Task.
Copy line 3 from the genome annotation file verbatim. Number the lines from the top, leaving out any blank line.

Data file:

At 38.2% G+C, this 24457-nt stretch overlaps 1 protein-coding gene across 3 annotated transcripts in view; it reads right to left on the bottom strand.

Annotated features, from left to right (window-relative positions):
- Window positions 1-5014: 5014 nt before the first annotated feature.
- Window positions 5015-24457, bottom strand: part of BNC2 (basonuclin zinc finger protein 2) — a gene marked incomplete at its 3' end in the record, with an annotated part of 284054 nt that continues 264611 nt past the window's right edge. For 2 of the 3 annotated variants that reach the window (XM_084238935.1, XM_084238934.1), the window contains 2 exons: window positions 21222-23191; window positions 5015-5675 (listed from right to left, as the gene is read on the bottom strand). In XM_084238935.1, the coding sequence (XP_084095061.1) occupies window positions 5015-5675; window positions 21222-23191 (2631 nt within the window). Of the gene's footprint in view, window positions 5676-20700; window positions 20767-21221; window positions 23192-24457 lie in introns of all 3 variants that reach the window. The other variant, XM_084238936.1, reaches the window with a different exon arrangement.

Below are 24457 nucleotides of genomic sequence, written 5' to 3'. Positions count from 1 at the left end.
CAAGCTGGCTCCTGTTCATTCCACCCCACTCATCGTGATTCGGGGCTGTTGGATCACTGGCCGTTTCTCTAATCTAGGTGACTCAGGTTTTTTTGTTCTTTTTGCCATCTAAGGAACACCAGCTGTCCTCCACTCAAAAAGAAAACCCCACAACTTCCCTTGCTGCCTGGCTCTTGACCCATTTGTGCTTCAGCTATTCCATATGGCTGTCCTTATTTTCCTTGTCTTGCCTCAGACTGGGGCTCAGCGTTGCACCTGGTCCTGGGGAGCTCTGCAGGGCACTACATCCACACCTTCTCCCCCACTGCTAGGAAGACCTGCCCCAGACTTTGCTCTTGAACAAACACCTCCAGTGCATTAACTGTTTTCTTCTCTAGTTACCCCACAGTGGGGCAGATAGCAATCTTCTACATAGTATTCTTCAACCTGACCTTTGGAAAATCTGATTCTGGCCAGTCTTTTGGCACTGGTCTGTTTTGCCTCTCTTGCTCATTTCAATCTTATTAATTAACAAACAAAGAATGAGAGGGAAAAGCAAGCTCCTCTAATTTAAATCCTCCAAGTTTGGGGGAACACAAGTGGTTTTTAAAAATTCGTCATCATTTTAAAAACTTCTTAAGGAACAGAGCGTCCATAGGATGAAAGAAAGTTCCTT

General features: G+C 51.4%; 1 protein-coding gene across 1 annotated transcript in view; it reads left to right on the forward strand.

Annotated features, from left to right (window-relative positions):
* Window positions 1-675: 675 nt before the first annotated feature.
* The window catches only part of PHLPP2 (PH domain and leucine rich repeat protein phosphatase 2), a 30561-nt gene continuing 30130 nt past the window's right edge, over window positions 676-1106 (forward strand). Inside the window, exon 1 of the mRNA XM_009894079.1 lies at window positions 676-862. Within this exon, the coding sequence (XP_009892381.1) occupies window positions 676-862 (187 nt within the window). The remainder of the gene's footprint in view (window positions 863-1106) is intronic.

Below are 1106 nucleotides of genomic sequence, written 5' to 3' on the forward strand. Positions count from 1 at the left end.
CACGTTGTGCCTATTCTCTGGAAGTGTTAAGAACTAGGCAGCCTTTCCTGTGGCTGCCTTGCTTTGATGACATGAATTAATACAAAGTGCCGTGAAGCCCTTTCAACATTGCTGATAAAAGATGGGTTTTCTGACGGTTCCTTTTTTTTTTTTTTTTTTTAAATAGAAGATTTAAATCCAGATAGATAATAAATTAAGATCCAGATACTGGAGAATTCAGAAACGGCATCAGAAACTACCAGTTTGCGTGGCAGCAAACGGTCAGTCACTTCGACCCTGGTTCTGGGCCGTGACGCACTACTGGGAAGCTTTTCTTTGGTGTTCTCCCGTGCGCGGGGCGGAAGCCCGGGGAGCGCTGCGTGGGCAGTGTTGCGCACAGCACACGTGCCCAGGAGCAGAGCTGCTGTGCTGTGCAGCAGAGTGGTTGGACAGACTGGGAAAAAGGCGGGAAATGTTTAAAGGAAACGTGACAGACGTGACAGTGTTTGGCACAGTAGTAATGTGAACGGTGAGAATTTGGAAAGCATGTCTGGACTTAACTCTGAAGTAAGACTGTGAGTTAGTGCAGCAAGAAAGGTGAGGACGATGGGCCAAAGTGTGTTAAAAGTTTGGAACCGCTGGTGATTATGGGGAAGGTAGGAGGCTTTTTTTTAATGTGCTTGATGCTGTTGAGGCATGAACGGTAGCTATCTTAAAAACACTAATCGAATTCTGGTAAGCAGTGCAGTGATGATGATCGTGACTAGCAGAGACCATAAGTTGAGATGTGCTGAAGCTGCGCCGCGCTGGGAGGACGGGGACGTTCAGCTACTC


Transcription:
- Window positions 1-5014: 5014 nt before the first annotated feature.